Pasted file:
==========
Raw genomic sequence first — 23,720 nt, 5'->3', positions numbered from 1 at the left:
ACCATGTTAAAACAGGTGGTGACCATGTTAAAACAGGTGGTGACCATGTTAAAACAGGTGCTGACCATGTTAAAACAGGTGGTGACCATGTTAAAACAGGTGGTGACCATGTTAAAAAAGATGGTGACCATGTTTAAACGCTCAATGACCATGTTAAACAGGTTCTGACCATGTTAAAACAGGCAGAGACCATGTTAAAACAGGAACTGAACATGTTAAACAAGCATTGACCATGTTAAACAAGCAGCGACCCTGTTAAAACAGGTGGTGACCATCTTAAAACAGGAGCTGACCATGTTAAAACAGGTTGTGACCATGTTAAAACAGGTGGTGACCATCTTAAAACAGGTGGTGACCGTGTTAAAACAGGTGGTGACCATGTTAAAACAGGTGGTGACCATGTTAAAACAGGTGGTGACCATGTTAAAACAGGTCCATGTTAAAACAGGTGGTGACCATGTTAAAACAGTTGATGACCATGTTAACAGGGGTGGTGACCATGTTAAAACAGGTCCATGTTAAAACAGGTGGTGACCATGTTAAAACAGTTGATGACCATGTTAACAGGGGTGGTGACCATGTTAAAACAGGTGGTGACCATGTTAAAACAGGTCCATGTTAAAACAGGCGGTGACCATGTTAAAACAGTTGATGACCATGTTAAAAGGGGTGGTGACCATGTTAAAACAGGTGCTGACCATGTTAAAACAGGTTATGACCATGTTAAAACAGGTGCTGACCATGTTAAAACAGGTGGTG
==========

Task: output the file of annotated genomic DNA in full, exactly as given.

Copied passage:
Raw genomic sequence first — 23,720 nt, 5'->3', positions numbered from 1 at the left:
ACCATGTTAAAACAGGTGGTGACCATGTTAAAACAGGTGGTGACCATGTTAAAACAGGTGCTGACCATGTTAAAACAGGTGGTGACCATGTTAAAACAGGTGGTGACCATGTTAAAAAAGATGGTGACCATGTTTAAACGCTCAATGACCATGTTAAACAGGTTCTGACCATGTTAAAACAGGCAGAGACCATGTTAAAACAGGAACTGAACATGTTAAACAAGCATTGACCATGTTAAACAAGCAGCGACCCTGTTAAAACAGGTGGTGACCATCTTAAAACAGGAGCTGACCATGTTAAAACAGGTTGTGACCATGTTAAAACAGGTGGTGACCATCTTAAAACAGGTGGTGACCGTGTTAAAACAGGTGGTGACCATGTTAAAACAGGTGGTGACCATGTTAAAACAGGTGGTGACCATGTTAAAACAGGTCCATGTTAAAACAGGTGGTGACCATGTTAAAACAGTTGATGACCATGTTAACAGGGGTGGTGACCATGTTAAAACAGGTCCATGTTAAAACAGGTGGTGACCATGTTAAAACAGTTGATGACCATGTTAACAGGGGTGGTGACCATGTTAAAACAGGTGGTGACCATGTTAAAACAGGTCCATGTTAAAACAGGCGGTGACCATGTTAAAACAGTTGATGACCATGTTAAAAGGGGTGGTGACCATGTTAAAACAGGTGCTGACCATGTTAAAACAGGTTATGACCATGTTAAAACAGGTGCTGACCATGTTAAAACAGGTGGTG